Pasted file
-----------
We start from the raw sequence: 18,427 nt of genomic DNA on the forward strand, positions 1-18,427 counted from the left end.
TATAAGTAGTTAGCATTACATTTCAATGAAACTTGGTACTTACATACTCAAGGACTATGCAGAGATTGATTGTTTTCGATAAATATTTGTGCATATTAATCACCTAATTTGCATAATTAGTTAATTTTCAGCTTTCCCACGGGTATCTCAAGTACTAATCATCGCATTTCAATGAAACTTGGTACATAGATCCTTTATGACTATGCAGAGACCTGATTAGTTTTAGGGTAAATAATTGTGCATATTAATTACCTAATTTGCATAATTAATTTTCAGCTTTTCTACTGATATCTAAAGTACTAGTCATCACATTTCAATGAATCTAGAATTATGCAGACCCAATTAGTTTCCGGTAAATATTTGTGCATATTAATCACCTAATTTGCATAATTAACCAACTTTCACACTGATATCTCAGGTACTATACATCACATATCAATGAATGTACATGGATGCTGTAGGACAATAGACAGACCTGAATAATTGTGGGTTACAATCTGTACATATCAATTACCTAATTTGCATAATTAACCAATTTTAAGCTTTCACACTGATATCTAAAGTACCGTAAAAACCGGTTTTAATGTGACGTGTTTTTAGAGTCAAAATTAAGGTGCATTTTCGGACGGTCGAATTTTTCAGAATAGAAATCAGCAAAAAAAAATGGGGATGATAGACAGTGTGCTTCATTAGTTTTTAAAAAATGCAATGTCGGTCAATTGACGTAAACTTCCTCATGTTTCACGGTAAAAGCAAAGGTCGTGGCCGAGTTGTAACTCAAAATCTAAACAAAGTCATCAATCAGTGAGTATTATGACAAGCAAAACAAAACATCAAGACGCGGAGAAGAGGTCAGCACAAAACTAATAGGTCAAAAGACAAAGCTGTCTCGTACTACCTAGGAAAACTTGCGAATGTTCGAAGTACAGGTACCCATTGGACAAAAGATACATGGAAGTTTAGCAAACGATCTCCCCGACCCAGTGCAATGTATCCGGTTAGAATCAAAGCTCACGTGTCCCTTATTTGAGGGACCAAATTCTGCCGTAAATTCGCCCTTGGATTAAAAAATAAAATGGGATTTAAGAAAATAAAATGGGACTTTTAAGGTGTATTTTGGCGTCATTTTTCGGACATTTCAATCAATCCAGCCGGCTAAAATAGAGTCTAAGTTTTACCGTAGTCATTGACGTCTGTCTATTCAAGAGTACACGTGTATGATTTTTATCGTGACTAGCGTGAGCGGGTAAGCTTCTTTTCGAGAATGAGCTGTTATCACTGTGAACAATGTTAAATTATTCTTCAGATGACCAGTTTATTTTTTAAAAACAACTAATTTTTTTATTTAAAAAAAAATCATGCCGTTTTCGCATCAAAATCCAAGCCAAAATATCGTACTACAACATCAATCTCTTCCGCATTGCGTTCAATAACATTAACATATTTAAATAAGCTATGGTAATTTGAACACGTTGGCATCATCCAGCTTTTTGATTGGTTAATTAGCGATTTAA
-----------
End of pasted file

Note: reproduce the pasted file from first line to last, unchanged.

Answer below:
We start from the raw sequence: 18,427 nt of genomic DNA on the forward strand, positions 1-18,427 counted from the left end.
TATAAGTAGTTAGCATTACATTTCAATGAAACTTGGTACTTACATACTCAAGGACTATGCAGAGATTGATTGTTTTCGATAAATATTTGTGCATATTAATCACCTAATTTGCATAATTAGTTAATTTTCAGCTTTCCCACGGGTATCTCAAGTACTAATCATCGCATTTCAATGAAACTTGGTACATAGATCCTTTATGACTATGCAGAGACCTGATTAGTTTTAGGGTAAATAATTGTGCATATTAATTACCTAATTTGCATAATTAATTTTCAGCTTTTCTACTGATATCTAAAGTACTAGTCATCACATTTCAATGAATCTAGAATTATGCAGACCCAATTAGTTTCCGGTAAATATTTGTGCATATTAATCACCTAATTTGCATAATTAACCAACTTTCACACTGATATCTCAGGTACTATACATCACATATCAATGAATGTACATGGATGCTGTAGGACAATAGACAGACCTGAATAATTGTGGGTTACAATCTGTACATATCAATTACCTAATTTGCATAATTAACCAATTTTAAGCTTTCACACTGATATCTAAAGTACCGTAAAAACCGGTTTTAATGTGACGTGTTTTTAGAGTCAAAATTAAGGTGCATTTTCGGACGGTCGAATTTTTCAGAATAGAAATCAGCAAAAAAAAATGGGGATGATAGACAGTGTGCTTCATTAGTTTTTAAAAAATGCAATGTCGGTCAATTGACGTAAACTTCCTCATGTTTCACGGTAAAAGCAAAGGTCGTGGCCGAGTTGTAACTCAAAATCTAAACAAAGTCATCAATCAGTGAGTATTATGACAAGCAAAACAAAACATCAAGACGCGGAGAAGAGGTCAGCACAAAACTAATAGGTCAAAAGACAAAGCTGTCTCGTACTACCTAGGAAAACTTGCGAATGTTCGAAGTACAGGTACCCATTGGACAAAAGATACATGGAAGTTTAGCAAACGATCTCCCCGACCCAGTGCAATGTATCCGGTTAGAATCAAAGCTCACGTGTCCCTTATTTGAGGGACCAAATTCTGCCGTAAATTCGCCCTTGGATTAAAAAATAAAATGGGATTTAAGAAAATAAAATGGGACTTTTAAGGTGTATTTTGGCGTCATTTTTCGGACATTTCAATCAATCCAGCCGGCTAAAATAGAGTCTAAGTTTTACCGTAGTCATTGACGTCTGTCTATTCAAGAGTACACGTGTATGATTTTTATCGTGACTAGCGTGAGCGGGTAAGCTTCTTTTCGAGAATGAGCTGTTATCACTGTGAACAATGTTAAATTATTCTTCAGATGACCAGTTTATTTTTTAAAAACAACTAATTTTTTTATTTAAAAAAAAATCATGCCGTTTTCGCATCAAAATCCAAGCCAAAATATCGTACTACAACATCAATCTCTTCCGCATTGCGTTCAATAACATTAACATATTTAAATAAGCTATGGTAATTTGAACACGTTGGCATCATCCAGCTTTTTGATTGGTTAATTAGCGATTTAA